15  Charles Hall,1730s: Achromatic lens was discovered that by using a second lens of different shape and refracting properties realign colors with minimal impact on the magnification of the first lens.  Joseph Lister 1830: solved the problem of spherical aberration (light bends at different angles depending on where it hits the lens) by placing lenses at precise distances from each other.  Ernst Leitz 1863: company, addressed a mechanical issue with the introduction of the first revolving turret with no less than five objectives.


17  Abbe Condenser: Abbe's work on a wave theory of microscopic imaging developed new range of seventeen microscope objectives - three of these were the first immersion oil objectives  First microtome was used to enabled thinner samples.  August Kohler 1893: Zeiss employee figured out an unparalleled illumination system that is still known as Kohler illumination corrected by using double diaphragms  Walter Flemming 1879: cell mitosis and chromosomes



20  19th/20th centuries Louis Pasteur invented pasteurization while Robert Koch discovered his famous or infamous postulates: the anthrax bacillus, the Tuberculosis bacillus and the Cholera vibrio  Light passes directly through the specimen and image of the specimen can see through a series of lenses.  Unstained specimen has little contrast while stained specimen with dyes have high contrast.








28 An image of a cell stained with fluorescent dyes during metaphase. The mitotic spindle (green) attached to the two sets of chromosomes (blue). All chromosomes but one are already at the metaphase plate




32 Bright Dark Polarized

33  Phase Contrast Microscope : 1900, theoretic limit of resolution for visible light microscopes (2000 angstroms). In 1904, Zeiss introduced UV microscope with resolution twice that of a visible light microscope (Not safe)  Fritz Zernike 1930: Viewed unstained cells using the phase angle of rays.  Zeiss 1941: Phase contrast Microscope introduced to win a Nobel Prize in 1953.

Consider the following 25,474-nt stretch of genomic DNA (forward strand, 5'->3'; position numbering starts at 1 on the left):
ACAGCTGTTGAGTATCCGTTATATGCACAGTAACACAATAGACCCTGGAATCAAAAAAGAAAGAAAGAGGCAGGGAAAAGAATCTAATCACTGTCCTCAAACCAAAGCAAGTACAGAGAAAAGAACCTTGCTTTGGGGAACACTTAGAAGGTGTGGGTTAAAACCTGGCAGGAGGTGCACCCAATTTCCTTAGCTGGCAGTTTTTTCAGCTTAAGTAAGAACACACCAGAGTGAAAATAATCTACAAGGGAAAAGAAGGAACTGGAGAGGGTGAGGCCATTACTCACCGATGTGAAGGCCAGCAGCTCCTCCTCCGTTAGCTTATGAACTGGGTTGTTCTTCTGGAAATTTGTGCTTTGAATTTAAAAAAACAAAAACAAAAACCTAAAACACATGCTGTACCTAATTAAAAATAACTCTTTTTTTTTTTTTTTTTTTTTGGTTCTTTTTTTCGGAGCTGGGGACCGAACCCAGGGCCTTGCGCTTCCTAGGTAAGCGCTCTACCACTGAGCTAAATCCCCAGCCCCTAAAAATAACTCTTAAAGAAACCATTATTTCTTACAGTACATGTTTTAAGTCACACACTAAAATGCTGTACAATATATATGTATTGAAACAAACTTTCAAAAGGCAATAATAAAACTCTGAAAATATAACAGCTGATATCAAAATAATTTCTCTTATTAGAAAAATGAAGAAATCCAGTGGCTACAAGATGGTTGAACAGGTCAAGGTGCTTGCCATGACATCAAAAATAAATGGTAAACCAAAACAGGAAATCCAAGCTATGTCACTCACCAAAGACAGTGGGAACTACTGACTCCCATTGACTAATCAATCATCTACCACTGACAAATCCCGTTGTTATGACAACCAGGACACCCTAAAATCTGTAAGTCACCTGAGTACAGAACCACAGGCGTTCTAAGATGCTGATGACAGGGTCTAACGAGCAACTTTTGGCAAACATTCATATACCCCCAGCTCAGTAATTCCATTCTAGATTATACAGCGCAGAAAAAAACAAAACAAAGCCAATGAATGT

37  Max Knoll and Ernst Ruska 1931: invented the first electron microscope  That transmits a beam of electrons (as opposed to light) through the specimen. The subsequent interaction of the beam of electrons with the specimen is recorded and transformed into an image






43 Ongoing gene transcription of ribosomal RNA illustrating the growing primary transcripts. "Begin" indicates the 5’ end of the DNA, where new RNA synthesis begins; "end" indicates the 3’ end, where the primary transcripts are almost complete.

44  1942, Ruska improved on the TEM by building built the first scanning electron microscope (SEM) that transmits a beam of electrons across the specimen.  microscopes that can achieve magnification levels of up to 2 million times  Digital Microscopes: Allow for live image transmission to a TV or computer screen and have helped revolutionize microphotography. Digital microscopes simply integrate a digital microscope camera on the trinocular port of a standard microscope.!







51 A mouse fibroblast nucleus in which DNA is stained blue. The distinct chromosome territories of chromosome 2 (red) and chromosome 9 (green) are stained with fluorescent in situ hybridization


53  Dino Lite: In the 21st century Dino-Lite Digital microscopes handheld. They offer low power zoom capability with magnification up to 500x. They have had a marked impact on industrial inspection application